Music photographers work in some of the most challenging conditions possible. On a good night, the stage and lighting production lend a hand and make the task of photographing musicians in the dark easier. But not every show, or venue, can provide the optimal environment for capturing great photos using just the elements in front of you. Whether you’re battling dimly lit stages, badly positioned lighting, or crowded and distracting backgrounds, these challenges can push your creativity to its limits.

We’ve previously talked about different tricks you can use in-camera to spice up a lackluster setup. Today, we’re exploring 4 more techniques you can create in post-production to add to your music photography toolkit.

Each tip has an accompanying tutorial or example from some of the talented people in the Photographer Tonight community so you can follow along and try these out for yourself. So fire up Photoshop and let's get into it!

1. Add unique blurs

A slow shutter speed or double exposure can produce plenty of interesting light streaks and blurs in your photos. While these in-camera techniques are highly satisfying to pull off, they’re also highly unpredictable and you risk missing critical shots if you overuse them during the show. Fortunately, you can add similar effects with much more control over the result in Photoshop. Follow along with this great tutorial from Caitlyn McGonigal to create this effect for yourself.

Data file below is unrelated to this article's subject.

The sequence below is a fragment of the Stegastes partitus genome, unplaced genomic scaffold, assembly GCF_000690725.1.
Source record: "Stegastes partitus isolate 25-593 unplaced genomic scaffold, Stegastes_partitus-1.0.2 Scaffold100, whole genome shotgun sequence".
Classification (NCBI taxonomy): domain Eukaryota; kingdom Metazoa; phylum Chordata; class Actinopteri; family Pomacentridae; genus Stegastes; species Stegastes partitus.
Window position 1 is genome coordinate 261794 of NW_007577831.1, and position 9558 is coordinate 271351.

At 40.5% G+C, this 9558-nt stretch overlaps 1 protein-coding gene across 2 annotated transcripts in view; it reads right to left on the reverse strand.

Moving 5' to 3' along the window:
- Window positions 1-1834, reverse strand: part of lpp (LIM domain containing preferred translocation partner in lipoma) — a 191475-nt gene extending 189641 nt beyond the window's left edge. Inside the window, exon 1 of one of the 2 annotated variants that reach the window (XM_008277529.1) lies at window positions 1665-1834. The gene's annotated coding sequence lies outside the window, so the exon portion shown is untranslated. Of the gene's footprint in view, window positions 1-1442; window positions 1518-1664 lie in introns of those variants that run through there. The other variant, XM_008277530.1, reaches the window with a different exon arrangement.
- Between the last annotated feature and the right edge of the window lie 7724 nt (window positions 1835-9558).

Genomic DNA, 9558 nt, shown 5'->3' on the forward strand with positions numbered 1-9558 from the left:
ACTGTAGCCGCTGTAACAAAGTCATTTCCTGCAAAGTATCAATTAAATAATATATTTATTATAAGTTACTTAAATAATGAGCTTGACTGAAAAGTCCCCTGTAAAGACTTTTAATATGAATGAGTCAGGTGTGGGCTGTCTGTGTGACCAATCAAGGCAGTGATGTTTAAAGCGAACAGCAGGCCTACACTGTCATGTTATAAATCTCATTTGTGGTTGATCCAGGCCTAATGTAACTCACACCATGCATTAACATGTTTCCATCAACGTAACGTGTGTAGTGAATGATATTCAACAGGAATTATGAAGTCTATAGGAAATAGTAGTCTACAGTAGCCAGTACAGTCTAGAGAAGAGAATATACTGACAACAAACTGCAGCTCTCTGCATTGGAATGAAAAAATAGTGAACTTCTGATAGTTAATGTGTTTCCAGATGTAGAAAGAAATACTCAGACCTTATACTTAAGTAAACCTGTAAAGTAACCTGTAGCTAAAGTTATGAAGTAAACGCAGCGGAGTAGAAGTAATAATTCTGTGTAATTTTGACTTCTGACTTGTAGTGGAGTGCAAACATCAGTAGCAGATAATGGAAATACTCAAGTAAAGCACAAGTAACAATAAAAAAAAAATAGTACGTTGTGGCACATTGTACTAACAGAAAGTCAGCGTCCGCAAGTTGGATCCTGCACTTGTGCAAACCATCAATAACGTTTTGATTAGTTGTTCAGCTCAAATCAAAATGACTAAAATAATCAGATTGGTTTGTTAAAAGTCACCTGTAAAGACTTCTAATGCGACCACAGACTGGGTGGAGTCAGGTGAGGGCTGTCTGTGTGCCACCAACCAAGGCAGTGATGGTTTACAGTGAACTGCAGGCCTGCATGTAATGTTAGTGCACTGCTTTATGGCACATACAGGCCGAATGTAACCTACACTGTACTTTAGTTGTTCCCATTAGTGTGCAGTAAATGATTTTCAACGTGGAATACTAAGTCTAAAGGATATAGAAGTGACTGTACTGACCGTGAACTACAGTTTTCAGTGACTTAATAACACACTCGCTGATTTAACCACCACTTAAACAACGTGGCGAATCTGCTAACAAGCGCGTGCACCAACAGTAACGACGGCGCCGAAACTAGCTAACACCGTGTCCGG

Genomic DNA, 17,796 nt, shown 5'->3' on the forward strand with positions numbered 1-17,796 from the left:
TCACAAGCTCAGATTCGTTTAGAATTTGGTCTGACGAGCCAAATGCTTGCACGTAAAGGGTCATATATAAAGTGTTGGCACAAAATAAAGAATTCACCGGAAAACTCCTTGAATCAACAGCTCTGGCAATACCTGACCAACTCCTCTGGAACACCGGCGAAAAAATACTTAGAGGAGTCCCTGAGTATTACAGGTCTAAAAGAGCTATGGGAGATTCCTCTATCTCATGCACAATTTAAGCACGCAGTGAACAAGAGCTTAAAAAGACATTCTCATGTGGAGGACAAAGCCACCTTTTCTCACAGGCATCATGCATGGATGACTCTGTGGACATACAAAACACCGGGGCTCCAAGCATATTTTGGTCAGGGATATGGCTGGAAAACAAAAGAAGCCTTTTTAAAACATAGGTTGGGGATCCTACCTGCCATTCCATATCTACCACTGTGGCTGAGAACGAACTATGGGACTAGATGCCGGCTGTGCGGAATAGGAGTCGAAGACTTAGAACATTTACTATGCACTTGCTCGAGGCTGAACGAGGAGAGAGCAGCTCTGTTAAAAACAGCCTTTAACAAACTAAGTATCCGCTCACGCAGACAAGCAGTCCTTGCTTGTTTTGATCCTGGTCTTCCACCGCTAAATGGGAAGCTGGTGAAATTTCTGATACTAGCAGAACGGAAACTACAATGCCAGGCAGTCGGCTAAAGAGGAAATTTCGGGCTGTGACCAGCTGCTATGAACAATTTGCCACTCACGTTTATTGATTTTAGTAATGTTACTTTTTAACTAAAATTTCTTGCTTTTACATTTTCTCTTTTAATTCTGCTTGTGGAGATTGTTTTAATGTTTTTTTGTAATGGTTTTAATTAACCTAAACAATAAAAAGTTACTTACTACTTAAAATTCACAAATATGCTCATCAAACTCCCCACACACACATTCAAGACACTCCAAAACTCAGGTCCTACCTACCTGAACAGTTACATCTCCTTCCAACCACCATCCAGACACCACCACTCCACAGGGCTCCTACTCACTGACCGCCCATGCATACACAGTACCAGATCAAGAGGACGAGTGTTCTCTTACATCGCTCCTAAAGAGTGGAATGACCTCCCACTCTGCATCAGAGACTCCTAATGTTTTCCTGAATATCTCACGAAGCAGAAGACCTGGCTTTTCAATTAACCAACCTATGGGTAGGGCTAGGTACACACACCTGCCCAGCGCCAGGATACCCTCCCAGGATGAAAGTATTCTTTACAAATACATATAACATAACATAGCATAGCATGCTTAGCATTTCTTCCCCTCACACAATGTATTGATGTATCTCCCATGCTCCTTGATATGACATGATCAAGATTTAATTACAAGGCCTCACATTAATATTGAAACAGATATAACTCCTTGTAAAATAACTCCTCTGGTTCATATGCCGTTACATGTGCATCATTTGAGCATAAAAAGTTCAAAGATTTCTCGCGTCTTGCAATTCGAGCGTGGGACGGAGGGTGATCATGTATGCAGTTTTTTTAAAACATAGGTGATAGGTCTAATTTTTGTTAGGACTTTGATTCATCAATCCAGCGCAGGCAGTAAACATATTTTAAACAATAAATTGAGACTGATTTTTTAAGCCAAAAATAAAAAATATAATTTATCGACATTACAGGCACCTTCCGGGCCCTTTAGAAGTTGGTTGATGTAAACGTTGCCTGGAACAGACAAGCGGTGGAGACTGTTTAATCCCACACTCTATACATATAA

For a more intense version of the effect, take a look at this remarkable tutorial by Magdiel Lopez.

Before and after by Caitlyn McGonigal

2. Create some eye-catching reflections

Sometimes a shot is nearly perfect but you end up with a bunch of dead space or distracting elements in one part of the frame. You could always crop these sections out, but here’s a more fun solution. Add a reflection by duplicating, rotating, and flipping the image to turn that empty space into a stunning visual highlight. Sandra Jamaleddine shares a beautiful before and after example in this quick tutorial. 

Before and after by Sandra Jamaleddine

3. Don’t like the background? Make a new one

This before and after comparison from is a formidable example of this technique in action. The original image of Sofi Tukker was taken with a 100-500mm super-telephoto lens from over 100 yards away. As you can imagine, it’s hard to find a clean composition from that distance, especially outdoors during the day, even with the telephoto compressing the elements in the photo. 

Renee turned this otherwise busy and ordinary shot into something mesmerizing by cropping in, simplifying the background, and adding some subtle blurs to the subject.

Before and after by

4. Tap into your inner graphic designer

Using features in Photoshop like color and gradient layers, textures, and different blend modes you can transform a photo into a full-on design. Lia Hansenn shares a fantastic example in this tutorial from their Instagram page. 

This technique is controversial with some photographers since it does involve a lot of editing and blurs the line between photography and design. But, if you’re having fun and creating images you’re happy with that’s all that matters!

For more tutorials in this style we also recommend checking out outlyningart on Instagram.

Before and after by Lia Hansenn